Euromomo has updated deaths stats out. They give the impression that they go up to the end of week 13 (March 27), although in fact for a lot of countries the stats only go for half the week, and the rest of the week is a prediction (more on this below). It looks like we can now see some Covid-19 deaths there, but there’s still no sign of a horror movie.
Here’s your headlines: Italy, Spain, Switzerland and Belgium all have definite recent upturns. But none of them massive. All within normal range. Italy is the worst, but it’s on about the same par as the winter of 2016-17. You know, the winter when we had that other World War 3 and we had to shut down the whole world… no, hang on, nobody even noticed that.
As the graphs may have changed by the time you read this post here’s a snip of some of the countries. It’s the last bit of the graph on the right-hand side that has the most recent figures (click to enlarge):
(For those who didn’t read my last post on the euromomo figures, these graphs don’t present the ‘absolute’ numbers, but the ‘z-scores’, which are the deviations from what is normal for this country.)
France is up a bit, but everywhere else (apart from England, which we’ll talk about in a minute) is flat, or even down. That includes Wales, Scotland, NI, Germany, and most importantly … Sweden. Yes, Sweden is stubbornly showing no signs of impending doom despite their refusal to have a lockdown.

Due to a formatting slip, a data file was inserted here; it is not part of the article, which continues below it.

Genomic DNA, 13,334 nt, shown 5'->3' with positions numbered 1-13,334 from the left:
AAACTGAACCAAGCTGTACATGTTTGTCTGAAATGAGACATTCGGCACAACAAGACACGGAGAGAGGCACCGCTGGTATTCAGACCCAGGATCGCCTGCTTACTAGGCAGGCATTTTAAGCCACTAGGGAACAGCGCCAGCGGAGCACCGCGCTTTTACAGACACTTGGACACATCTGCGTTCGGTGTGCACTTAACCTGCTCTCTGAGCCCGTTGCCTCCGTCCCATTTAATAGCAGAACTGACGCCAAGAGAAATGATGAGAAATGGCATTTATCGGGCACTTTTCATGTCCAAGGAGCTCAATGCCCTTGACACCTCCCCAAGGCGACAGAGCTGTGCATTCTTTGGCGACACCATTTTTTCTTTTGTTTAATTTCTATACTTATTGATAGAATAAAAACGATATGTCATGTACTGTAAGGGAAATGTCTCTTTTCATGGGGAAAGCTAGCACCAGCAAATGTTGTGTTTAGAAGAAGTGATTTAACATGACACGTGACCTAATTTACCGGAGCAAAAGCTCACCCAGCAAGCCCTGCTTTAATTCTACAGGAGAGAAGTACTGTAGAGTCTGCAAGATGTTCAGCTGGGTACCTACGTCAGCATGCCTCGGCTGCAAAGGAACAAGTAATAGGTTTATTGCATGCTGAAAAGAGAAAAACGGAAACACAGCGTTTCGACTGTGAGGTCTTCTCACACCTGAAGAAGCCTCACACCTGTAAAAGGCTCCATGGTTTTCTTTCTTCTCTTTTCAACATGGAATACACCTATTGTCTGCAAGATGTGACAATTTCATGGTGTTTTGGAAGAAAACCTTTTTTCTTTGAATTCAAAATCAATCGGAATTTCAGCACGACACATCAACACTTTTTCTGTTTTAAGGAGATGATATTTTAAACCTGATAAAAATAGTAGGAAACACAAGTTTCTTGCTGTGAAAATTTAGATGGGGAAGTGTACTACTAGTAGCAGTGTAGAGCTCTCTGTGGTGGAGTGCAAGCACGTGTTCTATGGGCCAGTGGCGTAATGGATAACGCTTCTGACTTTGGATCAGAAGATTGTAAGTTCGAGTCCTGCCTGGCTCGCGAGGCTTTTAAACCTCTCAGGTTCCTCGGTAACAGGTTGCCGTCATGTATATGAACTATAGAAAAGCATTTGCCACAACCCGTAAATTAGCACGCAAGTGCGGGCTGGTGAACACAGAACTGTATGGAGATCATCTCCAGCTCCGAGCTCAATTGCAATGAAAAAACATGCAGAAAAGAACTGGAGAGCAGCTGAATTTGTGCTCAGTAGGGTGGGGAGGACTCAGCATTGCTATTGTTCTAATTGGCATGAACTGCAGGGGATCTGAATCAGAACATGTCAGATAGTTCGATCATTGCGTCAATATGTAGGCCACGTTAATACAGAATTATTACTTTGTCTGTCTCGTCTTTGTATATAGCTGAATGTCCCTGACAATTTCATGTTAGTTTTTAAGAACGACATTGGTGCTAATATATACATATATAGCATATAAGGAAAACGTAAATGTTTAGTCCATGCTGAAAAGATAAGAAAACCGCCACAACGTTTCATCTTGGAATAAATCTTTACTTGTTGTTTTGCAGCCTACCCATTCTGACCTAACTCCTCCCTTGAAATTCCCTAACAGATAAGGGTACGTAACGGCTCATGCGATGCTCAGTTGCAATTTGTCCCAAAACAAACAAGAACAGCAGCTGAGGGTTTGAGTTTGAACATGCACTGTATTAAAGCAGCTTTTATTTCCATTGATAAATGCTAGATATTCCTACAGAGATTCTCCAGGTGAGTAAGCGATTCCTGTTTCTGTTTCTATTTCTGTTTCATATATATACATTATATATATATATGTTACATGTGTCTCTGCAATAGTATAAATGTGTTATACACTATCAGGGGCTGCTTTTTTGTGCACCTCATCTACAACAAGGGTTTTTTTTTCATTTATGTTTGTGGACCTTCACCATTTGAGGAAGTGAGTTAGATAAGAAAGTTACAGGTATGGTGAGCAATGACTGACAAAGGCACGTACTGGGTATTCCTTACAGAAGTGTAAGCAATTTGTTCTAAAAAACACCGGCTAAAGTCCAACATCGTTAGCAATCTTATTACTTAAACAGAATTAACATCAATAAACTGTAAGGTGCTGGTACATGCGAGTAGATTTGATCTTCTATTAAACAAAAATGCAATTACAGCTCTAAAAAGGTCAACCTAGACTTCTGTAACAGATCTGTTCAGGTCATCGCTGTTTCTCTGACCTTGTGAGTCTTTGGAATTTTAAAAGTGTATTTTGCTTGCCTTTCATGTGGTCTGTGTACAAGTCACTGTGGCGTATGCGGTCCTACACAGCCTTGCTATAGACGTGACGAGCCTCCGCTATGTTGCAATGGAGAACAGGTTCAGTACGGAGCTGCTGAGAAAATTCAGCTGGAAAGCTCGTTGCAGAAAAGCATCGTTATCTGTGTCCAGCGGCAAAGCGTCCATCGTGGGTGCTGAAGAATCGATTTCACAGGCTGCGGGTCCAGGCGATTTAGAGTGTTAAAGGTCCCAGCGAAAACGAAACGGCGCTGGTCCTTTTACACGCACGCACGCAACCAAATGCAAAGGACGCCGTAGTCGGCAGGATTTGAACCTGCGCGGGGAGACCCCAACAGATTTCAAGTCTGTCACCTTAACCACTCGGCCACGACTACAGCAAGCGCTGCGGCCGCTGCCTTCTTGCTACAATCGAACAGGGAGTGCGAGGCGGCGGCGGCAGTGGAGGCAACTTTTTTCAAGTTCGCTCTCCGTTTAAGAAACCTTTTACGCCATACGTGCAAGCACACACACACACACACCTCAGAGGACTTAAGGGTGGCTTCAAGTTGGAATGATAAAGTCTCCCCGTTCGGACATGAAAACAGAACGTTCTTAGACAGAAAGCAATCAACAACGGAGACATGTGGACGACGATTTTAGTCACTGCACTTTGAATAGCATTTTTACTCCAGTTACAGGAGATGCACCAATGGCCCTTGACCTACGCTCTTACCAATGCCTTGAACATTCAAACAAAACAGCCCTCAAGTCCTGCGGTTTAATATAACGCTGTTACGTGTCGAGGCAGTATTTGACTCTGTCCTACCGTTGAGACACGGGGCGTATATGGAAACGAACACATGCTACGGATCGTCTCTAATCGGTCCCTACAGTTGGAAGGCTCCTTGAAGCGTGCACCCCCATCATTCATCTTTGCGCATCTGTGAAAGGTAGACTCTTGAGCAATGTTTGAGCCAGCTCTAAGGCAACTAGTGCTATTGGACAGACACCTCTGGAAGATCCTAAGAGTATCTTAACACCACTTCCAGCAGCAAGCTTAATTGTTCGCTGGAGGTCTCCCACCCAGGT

Here’s a snip of some more of them (click to enlarge):
We can also see that the deaths are once again very predominantly occurring in the elderly. If you click on the age range figures — see the top of the country z-scores page — this is very clear. We can also see that in the pooled European data page, which is divided up into age groups — again it’s the last bit of the graph on the right that has the recent weeks’ figures (click to enlarge):
This again tells us that this is a nasty-but-fairly-normal winter virus, and not a general once-in-a-century mass killer.
There’s one more thing to talk about, and that is the ‘delay-adjusted’ blue lines on the z-score by country page. The green lines represent the actual death figures that have come in so far (in z-score format), whereas the blue lines represent the ‘delay-adjusted figures’. The latest figures won’t be complete because some death certificates take time to do, and so the certificates for some recent deaths won’t have come in yet. Euromomo therefore make predictions about what the ultimate figures will be for recent weeks based on the data they have from previous years that tell them how these things normally go. At least, that seems to be the general idea from what they say on their methods page (which isn’t the clearest).
However, I don’t get what is happening with England’s delay-adjusted data. The green line goes to the middle of week 13, and is well below normal. Then there’s a blue delay-adjusted line spiking upwards for the rest of the week. I don’t see how they get that from past data. Which makes me wonder whether they are actually basing that spike on what they’ve been told is in the pipeline by the British stats people. So we need to take some care on declaring that this graph shows that the British death rates have gone up recently. It doesn’t show that the official figures have gone up, although they may well do so in a few days (we’ll have a better idea of that anyway on Tuesday when the latest batch of ONS stats comes out). Italy’s upturn, however, is real, although as I said, it’s not that big.